Overall, this is an incredibly insightful and powerful read, even if it is a difficult subject. This book draws together research and on-the-ground evidence to document how we've got to the state we are in today, and how it actually impacts the very farmers that grow such a vital crop. This book offers valuable insight into the commoditisation of cocoa, the geopolitical power struggles, the imbalanced supply chain, poverty, racial and gender prejudices, education, and the life and career of cocoa farmers.

When you reach the final chapter, you'll crave wholesale change. The supply chain in its current form is a race to the bottom, entrapping farmers in a life of poverty. While various schemes help pockets of farmers around the globe, it's not a viable long term solution in isolation. Indeed, there's no one single solution to the cocoa industry's crisis, which makes fixing the sorry mess a lot more challenging. It requires genuine will from everyone in the supply chain, from end consumers willing to pay drastically more for their chocolate, manufacturers willing to pay more for their bulk ingredients and to provide additional assistance through sustainability programmes, and multiple governments to work together to enforce fairness and basic human rights for all.

As end consumers, we're so far removed from the farms that we forget the suffrage and hardship that goes into cultivating the cacao fruit crop. We demand a high quality, sustainable, ethical product at rock-bottom prices, entrusting chocolate manufacturers to pay fair rates for their cocoa, looking after the farmers, their families and their livelihoods.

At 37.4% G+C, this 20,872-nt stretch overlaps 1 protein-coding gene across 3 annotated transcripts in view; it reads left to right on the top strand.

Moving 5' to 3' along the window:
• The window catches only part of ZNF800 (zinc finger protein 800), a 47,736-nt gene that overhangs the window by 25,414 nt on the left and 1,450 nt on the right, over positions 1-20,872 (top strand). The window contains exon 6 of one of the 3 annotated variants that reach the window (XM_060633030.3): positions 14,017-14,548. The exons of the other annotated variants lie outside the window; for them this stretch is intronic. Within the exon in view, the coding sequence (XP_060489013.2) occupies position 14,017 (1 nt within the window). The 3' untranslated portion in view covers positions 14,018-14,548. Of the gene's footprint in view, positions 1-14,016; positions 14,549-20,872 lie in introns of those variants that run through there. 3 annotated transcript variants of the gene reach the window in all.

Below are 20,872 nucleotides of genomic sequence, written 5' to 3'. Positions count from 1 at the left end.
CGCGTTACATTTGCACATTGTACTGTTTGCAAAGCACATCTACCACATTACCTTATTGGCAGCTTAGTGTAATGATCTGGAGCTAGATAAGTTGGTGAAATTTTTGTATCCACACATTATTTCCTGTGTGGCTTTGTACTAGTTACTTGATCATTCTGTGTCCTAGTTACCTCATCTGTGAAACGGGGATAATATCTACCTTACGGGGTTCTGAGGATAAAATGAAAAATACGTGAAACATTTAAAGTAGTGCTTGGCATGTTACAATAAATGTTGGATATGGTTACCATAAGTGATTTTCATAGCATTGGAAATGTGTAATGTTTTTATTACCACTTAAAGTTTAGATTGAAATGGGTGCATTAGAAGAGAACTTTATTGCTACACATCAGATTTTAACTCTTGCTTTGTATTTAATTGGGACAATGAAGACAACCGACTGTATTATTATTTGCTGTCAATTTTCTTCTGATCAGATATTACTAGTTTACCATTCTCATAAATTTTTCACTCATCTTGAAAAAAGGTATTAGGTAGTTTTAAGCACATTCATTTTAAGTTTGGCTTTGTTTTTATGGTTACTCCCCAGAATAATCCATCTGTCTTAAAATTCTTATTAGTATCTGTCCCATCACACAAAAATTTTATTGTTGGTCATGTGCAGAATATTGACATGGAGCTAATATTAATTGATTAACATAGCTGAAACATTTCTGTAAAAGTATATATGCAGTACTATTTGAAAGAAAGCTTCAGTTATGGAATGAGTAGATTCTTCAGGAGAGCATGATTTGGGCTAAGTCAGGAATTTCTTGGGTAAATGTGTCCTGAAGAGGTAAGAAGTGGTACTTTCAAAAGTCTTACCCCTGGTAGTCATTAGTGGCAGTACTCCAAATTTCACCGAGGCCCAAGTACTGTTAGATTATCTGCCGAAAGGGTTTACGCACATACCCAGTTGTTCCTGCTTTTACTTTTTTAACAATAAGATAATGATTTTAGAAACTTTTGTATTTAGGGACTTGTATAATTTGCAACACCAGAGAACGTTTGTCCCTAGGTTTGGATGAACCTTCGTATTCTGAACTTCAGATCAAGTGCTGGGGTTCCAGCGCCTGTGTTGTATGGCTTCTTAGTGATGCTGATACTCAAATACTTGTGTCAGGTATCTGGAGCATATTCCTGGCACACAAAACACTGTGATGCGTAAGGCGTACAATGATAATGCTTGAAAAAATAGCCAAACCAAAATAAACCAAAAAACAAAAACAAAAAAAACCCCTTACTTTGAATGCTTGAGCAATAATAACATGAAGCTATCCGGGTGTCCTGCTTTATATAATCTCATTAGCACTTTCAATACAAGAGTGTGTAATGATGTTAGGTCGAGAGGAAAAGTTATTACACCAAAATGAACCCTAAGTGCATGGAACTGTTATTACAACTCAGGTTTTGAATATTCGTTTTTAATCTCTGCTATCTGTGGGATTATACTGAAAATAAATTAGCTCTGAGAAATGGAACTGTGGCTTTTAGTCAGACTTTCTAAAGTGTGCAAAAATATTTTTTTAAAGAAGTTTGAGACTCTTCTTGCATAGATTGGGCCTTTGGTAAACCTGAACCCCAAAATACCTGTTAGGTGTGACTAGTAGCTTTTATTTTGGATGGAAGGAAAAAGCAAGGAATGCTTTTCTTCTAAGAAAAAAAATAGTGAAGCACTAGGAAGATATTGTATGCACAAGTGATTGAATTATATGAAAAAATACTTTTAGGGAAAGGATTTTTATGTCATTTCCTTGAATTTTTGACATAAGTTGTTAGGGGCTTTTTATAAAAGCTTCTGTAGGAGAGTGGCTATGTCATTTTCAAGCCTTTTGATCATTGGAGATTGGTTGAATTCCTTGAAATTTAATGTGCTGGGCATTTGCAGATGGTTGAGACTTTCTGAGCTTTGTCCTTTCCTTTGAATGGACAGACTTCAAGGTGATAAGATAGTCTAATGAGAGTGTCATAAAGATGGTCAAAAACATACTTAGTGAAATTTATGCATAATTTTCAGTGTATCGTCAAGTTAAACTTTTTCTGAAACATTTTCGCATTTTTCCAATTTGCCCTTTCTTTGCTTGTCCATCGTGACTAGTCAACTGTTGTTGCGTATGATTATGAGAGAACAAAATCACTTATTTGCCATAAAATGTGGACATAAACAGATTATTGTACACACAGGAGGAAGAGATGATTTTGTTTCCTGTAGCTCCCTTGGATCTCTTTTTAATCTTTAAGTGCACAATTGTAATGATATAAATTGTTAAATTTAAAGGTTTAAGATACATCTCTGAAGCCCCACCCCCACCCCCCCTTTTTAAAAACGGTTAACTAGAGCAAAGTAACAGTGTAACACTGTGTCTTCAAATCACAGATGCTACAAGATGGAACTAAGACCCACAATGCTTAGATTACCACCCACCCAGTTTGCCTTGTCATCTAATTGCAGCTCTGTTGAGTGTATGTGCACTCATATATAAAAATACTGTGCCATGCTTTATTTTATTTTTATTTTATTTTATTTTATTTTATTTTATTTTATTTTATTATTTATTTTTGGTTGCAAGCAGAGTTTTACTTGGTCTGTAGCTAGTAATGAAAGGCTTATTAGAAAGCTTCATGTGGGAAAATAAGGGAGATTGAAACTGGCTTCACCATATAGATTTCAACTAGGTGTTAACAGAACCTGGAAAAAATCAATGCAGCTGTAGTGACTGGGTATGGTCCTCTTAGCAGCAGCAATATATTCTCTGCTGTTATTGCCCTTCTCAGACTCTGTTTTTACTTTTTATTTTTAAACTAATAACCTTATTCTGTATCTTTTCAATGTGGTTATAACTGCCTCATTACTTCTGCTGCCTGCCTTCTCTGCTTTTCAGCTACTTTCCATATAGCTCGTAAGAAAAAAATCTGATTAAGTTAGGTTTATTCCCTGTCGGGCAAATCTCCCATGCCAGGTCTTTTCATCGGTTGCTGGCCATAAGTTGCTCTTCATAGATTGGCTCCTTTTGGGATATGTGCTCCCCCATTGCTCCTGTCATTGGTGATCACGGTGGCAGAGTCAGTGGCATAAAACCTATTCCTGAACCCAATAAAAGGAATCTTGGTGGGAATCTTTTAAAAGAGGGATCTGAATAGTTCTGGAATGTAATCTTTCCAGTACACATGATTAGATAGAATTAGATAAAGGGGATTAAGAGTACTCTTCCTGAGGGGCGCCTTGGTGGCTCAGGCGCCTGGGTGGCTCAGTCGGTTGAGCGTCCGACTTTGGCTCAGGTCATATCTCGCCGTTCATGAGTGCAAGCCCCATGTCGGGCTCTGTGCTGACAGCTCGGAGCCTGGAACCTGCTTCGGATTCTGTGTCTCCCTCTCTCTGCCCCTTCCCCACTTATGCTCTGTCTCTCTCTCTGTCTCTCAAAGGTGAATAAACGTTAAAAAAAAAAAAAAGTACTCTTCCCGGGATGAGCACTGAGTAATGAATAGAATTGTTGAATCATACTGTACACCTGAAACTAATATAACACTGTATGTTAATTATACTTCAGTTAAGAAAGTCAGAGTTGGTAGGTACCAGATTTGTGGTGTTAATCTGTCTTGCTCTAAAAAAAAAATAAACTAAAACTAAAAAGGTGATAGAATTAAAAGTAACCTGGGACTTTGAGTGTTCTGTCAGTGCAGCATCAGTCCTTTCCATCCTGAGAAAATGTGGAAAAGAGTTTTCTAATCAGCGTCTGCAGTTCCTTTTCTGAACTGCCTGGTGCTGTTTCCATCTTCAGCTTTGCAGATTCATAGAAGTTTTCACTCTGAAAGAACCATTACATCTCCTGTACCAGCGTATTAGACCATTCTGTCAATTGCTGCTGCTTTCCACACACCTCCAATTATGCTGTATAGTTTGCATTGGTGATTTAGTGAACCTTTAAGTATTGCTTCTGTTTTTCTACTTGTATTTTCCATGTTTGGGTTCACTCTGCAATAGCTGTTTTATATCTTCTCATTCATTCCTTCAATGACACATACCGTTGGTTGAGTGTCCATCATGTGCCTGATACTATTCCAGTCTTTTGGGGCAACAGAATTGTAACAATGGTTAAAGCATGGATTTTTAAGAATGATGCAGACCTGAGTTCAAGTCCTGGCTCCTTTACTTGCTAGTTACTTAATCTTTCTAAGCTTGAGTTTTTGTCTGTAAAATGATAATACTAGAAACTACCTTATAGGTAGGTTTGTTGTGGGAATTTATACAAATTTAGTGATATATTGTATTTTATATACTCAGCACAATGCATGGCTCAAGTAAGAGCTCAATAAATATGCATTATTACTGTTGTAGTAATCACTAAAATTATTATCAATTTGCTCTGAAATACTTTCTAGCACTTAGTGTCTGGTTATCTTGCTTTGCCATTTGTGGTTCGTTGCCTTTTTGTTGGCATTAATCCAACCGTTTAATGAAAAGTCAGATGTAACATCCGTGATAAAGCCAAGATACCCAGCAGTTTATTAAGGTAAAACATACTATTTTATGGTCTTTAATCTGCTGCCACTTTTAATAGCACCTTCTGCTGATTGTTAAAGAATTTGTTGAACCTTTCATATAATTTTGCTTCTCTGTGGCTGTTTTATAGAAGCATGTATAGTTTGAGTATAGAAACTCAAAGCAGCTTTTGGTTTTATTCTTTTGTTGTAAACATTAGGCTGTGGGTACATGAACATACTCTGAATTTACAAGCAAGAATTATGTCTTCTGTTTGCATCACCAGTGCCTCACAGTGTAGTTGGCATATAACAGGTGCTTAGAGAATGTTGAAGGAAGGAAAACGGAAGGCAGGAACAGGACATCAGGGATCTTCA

This book takes a peek behind the curtain of romanticism that surrounds the world of chocolate and reveals powerful insight into what really goes into making your cheap bar of chocolate. You'll never look at chocolate in the same way after reading this book.

Cocoa Review

RRP: £14.99 | Kristy Leissle | Shop now°

Don't judge a book by its cover. This unassuming blue book details the failings in the chocolate industry and examines the history of how we got to where we are. Leissle is unashamedly frank and the truths she uncovers are unpalatable. This book is an important read for any chocolate lover - just brace yourself for uncomfortable truths about the products you love so dearly.

Presentation
Depth of Content
Creativity
Value For Money
Score: 4.8

You can buy this book from Amazon. I read the paperback edition° but there's a sturdy hardback version° available too. Fancy reading on the move? A Kindle edition is also available°.

You can also find this book at independent bookshops around the country.

Have you read this book? What change would you like to see happen first in the industry? Let me know in a comment below.